Traffickers operating from Mexico now control wholesale cocaine distribution throughout the western and midwestern United States. Mexico-based trafficking groups in cities such as Chicago, Dallas, Denver, Houston, Los Angeles, Phoenix, San Diego, San Francisco, and Seattle control the distribution of multiton quantities of cocaine, once dominated by the Colombia-based drug groups. In the early 1990s, when the organized crime groups from Mexico were expanding their roles as cocaine transporters and wholesale-level distributors, most of their U.S.-based command and control operations were in southern California. Today, Chicago is also a key command and control center for their cocaine operations, and Atlanta is increasingly important as a trafficking hub for cocaine movement. Currently, these traffickers control cocaine shipments from the time they are smuggled across the border until they are distributed to markets across the country.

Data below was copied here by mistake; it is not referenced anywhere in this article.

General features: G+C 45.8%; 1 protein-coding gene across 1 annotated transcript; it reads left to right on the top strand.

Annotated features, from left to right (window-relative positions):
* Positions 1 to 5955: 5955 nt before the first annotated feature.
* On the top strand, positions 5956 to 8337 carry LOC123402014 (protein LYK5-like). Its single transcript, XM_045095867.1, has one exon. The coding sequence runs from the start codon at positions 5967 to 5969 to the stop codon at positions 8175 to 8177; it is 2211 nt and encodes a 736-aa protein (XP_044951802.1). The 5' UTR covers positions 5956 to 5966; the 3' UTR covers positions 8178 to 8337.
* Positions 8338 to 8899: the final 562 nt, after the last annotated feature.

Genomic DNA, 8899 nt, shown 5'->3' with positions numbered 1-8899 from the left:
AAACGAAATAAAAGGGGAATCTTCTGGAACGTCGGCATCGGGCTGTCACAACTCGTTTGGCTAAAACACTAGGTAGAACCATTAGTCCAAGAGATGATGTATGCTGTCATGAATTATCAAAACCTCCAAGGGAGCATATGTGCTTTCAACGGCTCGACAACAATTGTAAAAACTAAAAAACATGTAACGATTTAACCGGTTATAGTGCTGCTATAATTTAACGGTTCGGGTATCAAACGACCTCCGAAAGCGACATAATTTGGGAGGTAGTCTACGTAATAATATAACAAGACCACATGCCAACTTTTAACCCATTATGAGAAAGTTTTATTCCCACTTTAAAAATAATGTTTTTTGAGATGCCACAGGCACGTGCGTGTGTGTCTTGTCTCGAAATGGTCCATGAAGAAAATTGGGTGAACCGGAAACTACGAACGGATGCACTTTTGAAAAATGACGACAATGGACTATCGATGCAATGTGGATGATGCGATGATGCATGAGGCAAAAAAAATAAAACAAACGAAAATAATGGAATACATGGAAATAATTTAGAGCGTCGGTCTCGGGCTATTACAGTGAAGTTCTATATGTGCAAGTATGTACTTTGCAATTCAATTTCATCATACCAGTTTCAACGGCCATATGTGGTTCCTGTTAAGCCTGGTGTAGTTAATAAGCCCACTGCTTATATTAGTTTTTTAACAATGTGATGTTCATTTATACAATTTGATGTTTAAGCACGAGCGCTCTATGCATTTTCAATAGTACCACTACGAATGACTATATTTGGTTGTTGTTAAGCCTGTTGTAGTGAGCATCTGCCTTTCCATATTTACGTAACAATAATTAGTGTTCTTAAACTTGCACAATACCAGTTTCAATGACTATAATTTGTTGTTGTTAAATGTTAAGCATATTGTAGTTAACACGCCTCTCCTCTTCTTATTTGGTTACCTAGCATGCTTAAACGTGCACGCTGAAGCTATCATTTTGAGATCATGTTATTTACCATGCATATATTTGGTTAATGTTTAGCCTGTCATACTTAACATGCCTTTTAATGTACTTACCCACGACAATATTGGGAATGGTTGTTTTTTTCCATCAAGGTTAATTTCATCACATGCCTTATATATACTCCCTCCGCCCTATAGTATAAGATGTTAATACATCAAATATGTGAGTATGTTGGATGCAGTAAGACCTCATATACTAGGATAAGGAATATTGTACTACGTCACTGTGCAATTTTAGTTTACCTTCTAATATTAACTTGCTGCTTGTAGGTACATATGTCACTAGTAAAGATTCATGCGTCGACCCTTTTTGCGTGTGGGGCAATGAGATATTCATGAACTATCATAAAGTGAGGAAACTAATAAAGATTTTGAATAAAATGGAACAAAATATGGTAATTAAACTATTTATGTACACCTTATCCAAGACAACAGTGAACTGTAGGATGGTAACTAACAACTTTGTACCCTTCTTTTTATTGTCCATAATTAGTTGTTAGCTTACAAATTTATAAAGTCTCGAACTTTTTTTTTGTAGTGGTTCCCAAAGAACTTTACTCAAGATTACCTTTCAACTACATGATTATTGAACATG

The role of Mexico-based trafficking organizations is continuing to evolve. Recent reports suggest that some major international criminals in Colombia are further distancing themselves from day-to-day wholesale-level cocaine distribution in the United States by turning this task over, at least occasionally, to the organizations operating from Mexico. A likely motivation for this change is the non-retroactive extradition law enacted by the Colombian National Assembly in December 1997. Accordingly, Colombian traffickers now face the prospect of extradition for overt acts committed on or after the date (December 17, 1997) that the extradition amendment went into effect. By distancing themselves from overt acts in the United States, Colombian drug lords hope to minimize the threat that the United States will gather sufficient evidence to support an extradition request. This shift does not mean to suggest that traffickers operating from Colombia will abandon the U.S. cocaine market en masse. Emerging drug lords-who do not face the difficulties in micro-managing operations as do the jailed Cali criminal leaders-have little reason to forego the profits generated by the wholesale U.S. cocaine market.